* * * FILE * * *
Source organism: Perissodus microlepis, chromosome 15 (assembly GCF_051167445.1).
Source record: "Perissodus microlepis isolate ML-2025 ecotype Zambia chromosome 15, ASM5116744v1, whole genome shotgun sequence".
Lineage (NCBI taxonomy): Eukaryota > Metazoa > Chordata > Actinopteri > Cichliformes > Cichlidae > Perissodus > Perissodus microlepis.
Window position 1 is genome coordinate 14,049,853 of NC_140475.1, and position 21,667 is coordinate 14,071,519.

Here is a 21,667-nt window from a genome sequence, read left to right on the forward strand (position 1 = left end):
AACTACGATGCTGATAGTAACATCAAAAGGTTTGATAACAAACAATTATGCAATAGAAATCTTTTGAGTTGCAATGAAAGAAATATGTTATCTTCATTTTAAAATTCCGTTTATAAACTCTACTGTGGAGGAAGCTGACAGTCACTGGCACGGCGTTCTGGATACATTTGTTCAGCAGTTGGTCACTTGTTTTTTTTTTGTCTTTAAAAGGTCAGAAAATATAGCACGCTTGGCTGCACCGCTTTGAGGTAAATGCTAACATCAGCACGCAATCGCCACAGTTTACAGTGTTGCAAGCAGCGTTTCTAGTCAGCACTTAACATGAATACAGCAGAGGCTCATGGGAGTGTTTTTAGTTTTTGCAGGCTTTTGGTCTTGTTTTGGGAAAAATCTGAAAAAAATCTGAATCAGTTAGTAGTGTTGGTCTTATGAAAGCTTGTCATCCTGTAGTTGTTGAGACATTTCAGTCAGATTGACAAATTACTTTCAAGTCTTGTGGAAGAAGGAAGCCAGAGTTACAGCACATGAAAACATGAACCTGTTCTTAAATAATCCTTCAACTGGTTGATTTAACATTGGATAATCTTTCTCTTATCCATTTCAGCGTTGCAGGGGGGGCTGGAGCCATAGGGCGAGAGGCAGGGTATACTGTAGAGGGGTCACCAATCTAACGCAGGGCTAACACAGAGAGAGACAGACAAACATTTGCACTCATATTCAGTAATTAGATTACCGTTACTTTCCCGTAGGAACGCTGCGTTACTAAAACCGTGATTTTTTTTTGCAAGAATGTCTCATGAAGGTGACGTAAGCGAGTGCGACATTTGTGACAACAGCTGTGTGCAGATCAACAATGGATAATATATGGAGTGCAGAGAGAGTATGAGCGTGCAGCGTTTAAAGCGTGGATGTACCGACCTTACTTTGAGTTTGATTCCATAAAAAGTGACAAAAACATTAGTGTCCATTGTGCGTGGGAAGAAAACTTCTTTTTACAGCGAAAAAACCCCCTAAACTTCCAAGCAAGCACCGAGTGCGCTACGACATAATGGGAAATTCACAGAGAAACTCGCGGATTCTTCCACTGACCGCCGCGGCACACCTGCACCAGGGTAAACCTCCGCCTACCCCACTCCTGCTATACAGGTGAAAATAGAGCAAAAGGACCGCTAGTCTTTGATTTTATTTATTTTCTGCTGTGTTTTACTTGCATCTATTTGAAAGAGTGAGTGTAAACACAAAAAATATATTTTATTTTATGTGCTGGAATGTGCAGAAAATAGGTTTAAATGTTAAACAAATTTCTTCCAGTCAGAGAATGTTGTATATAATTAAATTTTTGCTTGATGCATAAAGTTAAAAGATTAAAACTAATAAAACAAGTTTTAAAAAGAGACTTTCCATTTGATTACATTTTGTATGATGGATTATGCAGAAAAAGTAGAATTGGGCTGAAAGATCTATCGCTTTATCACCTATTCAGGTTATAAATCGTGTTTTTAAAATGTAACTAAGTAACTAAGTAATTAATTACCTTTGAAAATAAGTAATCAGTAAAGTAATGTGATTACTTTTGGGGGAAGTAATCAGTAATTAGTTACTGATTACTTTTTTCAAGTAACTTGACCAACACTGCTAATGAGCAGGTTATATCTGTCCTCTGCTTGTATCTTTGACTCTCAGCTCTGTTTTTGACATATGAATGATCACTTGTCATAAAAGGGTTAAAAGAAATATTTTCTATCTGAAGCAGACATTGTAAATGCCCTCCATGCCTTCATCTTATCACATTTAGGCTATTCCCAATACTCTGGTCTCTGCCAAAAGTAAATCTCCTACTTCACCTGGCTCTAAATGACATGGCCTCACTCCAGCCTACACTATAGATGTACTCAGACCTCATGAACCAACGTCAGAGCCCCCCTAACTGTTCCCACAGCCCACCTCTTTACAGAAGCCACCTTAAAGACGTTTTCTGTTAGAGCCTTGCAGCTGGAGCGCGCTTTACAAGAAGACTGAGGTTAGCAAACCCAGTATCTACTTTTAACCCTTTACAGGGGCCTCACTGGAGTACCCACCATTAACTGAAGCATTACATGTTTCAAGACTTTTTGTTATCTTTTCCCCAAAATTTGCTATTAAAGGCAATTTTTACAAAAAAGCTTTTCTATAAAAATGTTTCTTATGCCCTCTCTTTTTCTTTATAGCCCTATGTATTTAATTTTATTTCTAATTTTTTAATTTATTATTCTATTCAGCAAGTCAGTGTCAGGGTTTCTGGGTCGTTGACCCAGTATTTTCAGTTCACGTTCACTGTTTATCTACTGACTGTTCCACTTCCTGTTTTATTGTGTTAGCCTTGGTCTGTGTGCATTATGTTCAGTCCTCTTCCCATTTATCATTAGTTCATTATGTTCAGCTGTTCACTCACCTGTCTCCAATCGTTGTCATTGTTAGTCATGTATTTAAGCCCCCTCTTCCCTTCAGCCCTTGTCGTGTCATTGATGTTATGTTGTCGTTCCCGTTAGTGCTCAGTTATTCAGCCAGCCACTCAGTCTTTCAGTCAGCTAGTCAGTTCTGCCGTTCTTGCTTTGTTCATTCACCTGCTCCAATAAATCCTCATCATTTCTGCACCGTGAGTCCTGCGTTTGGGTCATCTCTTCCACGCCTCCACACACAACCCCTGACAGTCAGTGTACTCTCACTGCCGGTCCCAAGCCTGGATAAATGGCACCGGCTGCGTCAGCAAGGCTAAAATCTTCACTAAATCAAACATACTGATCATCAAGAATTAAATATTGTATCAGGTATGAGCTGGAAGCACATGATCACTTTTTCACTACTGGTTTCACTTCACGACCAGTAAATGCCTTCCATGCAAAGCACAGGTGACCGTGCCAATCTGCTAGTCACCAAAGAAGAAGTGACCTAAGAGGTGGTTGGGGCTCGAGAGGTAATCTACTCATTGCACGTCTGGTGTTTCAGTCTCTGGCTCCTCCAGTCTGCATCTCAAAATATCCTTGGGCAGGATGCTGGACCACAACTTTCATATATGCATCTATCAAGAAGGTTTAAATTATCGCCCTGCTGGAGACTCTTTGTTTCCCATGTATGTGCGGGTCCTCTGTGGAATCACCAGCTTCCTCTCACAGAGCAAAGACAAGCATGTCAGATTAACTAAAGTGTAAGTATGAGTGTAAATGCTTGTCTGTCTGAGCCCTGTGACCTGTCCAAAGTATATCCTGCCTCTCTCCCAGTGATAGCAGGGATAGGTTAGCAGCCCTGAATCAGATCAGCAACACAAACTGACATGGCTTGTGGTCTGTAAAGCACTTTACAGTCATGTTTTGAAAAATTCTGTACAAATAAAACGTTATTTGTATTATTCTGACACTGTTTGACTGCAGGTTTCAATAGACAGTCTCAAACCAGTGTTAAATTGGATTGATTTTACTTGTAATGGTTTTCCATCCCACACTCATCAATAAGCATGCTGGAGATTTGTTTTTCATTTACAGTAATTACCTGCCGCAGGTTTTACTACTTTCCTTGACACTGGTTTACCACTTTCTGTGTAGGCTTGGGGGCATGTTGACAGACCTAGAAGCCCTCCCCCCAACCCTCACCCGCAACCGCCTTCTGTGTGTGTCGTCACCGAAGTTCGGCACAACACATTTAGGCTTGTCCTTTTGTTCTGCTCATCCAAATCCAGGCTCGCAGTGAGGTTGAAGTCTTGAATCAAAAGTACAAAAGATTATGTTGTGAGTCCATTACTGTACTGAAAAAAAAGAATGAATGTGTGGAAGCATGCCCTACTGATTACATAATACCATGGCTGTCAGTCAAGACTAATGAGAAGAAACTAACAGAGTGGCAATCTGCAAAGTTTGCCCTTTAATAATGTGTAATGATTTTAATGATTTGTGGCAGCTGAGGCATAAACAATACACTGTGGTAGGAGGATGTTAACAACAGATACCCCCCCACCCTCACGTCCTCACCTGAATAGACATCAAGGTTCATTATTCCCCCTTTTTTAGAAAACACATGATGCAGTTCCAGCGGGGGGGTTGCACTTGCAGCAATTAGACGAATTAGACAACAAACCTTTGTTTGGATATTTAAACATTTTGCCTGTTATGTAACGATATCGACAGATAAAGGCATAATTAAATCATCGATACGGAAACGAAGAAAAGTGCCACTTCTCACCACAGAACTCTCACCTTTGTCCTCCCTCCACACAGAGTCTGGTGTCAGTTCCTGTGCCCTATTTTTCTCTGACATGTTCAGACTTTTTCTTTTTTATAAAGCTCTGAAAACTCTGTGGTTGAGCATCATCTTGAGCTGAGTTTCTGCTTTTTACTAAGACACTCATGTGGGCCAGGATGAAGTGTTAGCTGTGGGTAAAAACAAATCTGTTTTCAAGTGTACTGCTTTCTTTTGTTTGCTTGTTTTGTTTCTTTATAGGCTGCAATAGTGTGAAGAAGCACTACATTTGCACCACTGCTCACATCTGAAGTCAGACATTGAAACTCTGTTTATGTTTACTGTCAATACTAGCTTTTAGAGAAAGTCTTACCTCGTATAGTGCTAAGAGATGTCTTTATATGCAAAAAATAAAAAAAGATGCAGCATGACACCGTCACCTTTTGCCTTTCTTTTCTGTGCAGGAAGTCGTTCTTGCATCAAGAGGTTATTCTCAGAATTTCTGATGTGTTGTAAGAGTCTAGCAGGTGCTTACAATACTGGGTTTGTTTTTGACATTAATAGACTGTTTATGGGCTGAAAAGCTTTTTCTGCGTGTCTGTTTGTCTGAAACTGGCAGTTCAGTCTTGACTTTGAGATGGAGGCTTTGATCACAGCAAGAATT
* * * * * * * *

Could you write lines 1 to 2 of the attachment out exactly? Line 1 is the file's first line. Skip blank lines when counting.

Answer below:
Source organism: Perissodus microlepis, chromosome 15 (assembly GCF_051167445.1).
Source record: "Perissodus microlepis isolate ML-2025 ecotype Zambia chromosome 15, ASM5116744v1, whole genome shotgun sequence".